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Sun has signed a major deal with China Unicom for the cellco to use Java Technology for the Wireless Industry (JTWI) to create a mobile Java platform - UniJa - for its 90m subscribers.

Although Java is a the leading content delivery platform for mobile phones, Sun has had varying success in exploiting that in terms of building strong relationships with operators. This is partly because, until recently, it lacked some of the advantages of its rival Qualcomm Brew - notably a standard way of aggregating content, billing and provisioning.

But Sun and the Java Community Process have started to include aggregation facilities into J2ME, the mobile version of Java, and to bring it closer to Brew. These developments are important in the UniJa concept and the China deal is an important breakthrough which builds on an agreement Sun signed with the cellco and with Chinese service provider ZRRT last September.

Unicom's UniJa platform will be comparable to the likes of Vodafone Live! It will provide a unified platform to which service providers and content developers can write and which will incorporate features such as security. The three partners will open a Java Technology Lab to develop next-generation UniJa services, identify new opportunities and carry out certification and testing.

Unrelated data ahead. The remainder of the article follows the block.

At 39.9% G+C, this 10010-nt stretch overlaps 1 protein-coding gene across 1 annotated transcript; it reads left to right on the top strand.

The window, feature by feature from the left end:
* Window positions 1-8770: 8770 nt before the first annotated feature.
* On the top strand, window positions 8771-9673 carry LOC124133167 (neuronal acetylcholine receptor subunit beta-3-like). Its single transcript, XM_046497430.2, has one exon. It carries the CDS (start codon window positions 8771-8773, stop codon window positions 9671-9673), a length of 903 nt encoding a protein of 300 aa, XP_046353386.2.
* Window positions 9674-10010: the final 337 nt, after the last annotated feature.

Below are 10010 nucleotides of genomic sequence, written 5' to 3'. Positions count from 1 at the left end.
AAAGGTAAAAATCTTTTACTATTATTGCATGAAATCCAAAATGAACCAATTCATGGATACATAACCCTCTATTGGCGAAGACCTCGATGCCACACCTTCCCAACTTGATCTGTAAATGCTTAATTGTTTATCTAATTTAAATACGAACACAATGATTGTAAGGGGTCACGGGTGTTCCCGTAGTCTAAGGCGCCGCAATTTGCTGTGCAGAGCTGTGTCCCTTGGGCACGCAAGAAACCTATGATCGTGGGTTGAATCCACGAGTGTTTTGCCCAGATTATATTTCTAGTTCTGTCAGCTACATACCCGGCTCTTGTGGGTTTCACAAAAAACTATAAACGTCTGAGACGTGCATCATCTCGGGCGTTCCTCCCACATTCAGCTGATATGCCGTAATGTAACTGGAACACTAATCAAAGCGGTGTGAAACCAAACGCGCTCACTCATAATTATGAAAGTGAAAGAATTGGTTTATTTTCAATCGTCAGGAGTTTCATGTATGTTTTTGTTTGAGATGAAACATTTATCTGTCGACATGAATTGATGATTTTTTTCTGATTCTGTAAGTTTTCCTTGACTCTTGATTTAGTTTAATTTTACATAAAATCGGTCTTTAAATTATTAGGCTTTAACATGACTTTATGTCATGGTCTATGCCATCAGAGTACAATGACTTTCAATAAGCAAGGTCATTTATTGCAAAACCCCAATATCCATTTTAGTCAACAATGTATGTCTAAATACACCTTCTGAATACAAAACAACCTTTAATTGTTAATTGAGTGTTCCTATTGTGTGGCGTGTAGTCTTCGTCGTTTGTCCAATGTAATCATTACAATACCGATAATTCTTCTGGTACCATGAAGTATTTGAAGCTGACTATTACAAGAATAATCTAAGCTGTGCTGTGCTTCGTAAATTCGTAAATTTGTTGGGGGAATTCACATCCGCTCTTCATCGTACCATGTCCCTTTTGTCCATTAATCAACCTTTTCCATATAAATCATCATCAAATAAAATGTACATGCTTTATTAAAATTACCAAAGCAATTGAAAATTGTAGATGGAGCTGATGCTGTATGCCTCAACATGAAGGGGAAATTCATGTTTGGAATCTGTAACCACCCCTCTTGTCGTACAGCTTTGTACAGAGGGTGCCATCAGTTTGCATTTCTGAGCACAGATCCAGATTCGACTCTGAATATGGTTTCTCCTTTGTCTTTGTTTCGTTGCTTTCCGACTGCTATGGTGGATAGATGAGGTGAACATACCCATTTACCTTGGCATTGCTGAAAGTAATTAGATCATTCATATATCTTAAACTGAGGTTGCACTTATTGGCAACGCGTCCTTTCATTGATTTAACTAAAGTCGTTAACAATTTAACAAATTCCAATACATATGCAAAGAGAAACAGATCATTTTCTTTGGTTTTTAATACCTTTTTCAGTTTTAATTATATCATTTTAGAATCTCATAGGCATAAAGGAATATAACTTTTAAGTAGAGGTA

The JTWI initiative, kicked off last year within the Java Community Process, aims to address the real problem of fragmentation of J2ME, but may also be a means by which Sun can wrest back full control of the platform's evolution from Nokia and the other mobile phone makers.

The JTWI aims to lay out an overall architecture for J2ME in mobile phones, which is still incompletely standardised and therefore represents another brake on development of smartphone applications.

The specification identifies configurations, profiles and APIs, such as IDP 2.0, that are essential for JTWI compliance. This is vital to reduce fragmentation of mobile phone platforms and increase the level of base functionality. This in turn reduces the need for extensions and the danger of incompatible solutions.

Device-specific API extensions have proliferated on mobile phones because the MIDP profile is targeted at all mobile devices and so omits many phone-specific requirements - address books and particular user interface behaviour included. However, the danger of the JTWI approach is that Sun is trying to create too generic a platform for mobile phones ranging from games-optimised devices like the N-Gage to business-focused PDA hybrids.

© Copyright 2004 Wireless Watch

Wireless Watch is published by Rethink Research, a London-based IT publishing and consulting firm. This weekly newsletter delivers in-depth analysis and market research of mobile and wireless for business. Subscription details are here.

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